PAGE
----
Jonathan Vervoort

Jonathan Vervoort, Bon Voyage, 2023.

Year granted: 2022 Website: Part of Prospects

Jonathan Vervoort’s (1995) artistic practice converges on the intersection of the digital, physical, expressive, and rational. An important source of inspiration is the amount of images we are confronted with, mainly via screens. Vervoort transfers these images to a different context by turning them into ceramic sculptures with the help of a 3D printer. Vervoort: “Today the distinction between online and offline is becoming increasingly blurry. To me as an artist, therefore, it almost feels self-evident to explore the overlap between the two domains.”

For his recent work, Vervoort is increasingly using 3D scans. He sometimes makes these himself by scanning trees, rocks, or grass, but he also uses existing scans of historical objects that can be downloaded from museum websites. Vervoort explains that through intensive practice he has now become such a proficient user of the software that he is able to intuitively manipulate these digital scans — much like a painter applying expressionistic brushstrokes to the canvas.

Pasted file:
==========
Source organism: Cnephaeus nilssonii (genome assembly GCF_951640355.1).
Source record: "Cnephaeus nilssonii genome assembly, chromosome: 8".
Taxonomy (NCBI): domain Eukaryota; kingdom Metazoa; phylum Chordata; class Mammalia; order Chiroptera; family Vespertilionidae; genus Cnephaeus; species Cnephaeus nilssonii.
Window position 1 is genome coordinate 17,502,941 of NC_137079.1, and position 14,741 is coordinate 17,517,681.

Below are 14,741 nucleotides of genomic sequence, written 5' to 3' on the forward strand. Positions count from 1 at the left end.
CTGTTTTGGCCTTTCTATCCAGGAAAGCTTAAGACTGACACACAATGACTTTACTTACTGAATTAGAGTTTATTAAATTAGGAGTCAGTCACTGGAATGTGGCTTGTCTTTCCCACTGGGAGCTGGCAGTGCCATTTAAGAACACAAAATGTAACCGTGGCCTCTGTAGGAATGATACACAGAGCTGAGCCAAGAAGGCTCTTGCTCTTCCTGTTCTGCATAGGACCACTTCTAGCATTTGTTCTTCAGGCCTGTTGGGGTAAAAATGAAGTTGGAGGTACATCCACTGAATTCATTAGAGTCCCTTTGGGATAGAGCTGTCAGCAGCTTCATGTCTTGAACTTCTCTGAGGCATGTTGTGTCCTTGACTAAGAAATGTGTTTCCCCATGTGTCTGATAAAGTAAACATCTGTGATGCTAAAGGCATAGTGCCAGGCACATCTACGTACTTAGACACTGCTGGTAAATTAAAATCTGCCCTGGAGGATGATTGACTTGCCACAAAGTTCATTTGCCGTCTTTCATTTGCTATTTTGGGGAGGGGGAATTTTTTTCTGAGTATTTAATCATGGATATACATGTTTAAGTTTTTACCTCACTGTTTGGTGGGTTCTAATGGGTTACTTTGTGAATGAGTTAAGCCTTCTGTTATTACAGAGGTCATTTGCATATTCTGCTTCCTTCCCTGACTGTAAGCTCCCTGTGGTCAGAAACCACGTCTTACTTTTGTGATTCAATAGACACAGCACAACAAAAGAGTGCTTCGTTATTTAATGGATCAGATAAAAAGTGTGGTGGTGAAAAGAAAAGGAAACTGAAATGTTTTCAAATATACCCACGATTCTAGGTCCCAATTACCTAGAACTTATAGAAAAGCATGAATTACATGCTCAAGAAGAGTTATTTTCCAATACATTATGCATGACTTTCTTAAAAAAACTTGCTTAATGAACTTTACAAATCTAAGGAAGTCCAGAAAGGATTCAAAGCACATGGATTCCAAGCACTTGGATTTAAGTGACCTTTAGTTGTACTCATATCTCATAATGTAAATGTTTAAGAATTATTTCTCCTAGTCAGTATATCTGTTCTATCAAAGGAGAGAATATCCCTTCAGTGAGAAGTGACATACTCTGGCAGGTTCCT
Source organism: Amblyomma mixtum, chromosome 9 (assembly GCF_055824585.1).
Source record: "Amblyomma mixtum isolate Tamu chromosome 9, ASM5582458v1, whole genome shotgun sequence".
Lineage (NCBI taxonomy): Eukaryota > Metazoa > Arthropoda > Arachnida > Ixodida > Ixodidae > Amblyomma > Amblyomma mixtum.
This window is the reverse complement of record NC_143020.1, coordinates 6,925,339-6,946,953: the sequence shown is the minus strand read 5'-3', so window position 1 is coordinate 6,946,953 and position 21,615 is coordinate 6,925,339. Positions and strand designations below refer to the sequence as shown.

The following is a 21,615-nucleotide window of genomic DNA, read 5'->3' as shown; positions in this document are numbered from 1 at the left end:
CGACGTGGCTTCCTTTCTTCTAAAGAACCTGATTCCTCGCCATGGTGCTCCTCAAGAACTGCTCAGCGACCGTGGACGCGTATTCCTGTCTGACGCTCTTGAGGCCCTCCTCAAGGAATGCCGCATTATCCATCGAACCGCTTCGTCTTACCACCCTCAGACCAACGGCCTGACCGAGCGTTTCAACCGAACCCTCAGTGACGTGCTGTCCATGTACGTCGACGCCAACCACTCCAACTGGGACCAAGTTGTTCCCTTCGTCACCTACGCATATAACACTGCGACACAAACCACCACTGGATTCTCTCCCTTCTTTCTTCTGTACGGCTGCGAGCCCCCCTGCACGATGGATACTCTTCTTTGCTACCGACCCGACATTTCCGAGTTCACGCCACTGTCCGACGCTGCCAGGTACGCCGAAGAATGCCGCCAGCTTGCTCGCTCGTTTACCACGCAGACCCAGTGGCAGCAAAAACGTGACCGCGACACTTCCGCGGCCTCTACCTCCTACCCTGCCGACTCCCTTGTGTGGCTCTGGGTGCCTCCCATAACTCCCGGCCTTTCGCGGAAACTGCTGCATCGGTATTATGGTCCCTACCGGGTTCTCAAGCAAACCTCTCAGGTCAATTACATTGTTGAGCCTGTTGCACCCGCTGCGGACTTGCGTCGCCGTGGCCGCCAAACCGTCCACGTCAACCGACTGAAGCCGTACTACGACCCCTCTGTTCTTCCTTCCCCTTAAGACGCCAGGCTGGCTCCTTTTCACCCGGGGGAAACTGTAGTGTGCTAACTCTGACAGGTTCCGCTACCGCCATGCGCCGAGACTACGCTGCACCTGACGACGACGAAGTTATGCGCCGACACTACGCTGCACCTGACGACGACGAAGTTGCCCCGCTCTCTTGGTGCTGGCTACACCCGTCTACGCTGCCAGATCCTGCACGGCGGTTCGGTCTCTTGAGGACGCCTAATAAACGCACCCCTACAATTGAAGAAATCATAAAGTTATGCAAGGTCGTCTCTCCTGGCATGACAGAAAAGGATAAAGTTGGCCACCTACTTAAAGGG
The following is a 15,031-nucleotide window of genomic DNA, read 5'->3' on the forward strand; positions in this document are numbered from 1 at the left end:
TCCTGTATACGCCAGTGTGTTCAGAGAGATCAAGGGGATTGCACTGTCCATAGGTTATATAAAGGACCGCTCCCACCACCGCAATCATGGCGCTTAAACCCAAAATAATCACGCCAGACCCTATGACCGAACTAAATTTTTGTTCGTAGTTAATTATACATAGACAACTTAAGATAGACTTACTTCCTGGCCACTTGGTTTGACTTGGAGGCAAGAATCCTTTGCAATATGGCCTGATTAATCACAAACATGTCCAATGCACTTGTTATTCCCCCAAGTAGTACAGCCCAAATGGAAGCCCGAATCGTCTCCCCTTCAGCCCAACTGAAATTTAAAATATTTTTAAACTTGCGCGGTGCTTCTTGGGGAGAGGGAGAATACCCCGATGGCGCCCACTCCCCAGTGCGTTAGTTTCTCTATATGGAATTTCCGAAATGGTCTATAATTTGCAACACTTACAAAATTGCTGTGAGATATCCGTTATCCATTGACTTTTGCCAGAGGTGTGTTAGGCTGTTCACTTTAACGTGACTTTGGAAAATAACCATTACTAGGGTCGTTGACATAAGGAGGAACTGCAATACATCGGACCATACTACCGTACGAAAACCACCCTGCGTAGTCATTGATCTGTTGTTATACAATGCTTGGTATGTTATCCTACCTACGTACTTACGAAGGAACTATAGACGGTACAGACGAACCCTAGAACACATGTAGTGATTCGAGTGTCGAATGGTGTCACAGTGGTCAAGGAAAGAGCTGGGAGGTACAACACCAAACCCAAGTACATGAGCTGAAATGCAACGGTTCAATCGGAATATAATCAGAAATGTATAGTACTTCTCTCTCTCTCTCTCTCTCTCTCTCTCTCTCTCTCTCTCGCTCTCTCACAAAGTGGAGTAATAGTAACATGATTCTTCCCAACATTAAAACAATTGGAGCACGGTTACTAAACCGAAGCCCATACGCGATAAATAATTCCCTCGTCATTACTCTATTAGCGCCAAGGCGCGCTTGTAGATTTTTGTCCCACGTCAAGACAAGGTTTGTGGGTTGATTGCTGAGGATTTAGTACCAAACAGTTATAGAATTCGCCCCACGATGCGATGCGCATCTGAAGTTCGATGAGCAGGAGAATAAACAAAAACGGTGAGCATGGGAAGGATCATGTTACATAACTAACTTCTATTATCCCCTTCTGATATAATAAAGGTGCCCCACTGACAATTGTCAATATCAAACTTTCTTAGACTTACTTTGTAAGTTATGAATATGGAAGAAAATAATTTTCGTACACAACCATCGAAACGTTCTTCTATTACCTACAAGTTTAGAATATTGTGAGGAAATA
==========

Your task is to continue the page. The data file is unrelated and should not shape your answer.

Whenever Vervoort describes his work process, he mentions how he alternates between improvisation and working in a rational and structured way. The latter is necessary for making the digital 3D sculptures print ready. The laws of physics play a role in this too, as well as feeding the printer with the right instructions. Like all computer-controlled machines, printers use G-codes. Vervoort refers to this in the title of his work at Prospects: Een g.code symfonie (2023). As also applies to symphonies, the strength of the end result lies in the way all separate elements are combined.

Text: Jorne Vriens

Translation from Dutch to English: Marie Louise Schoondergang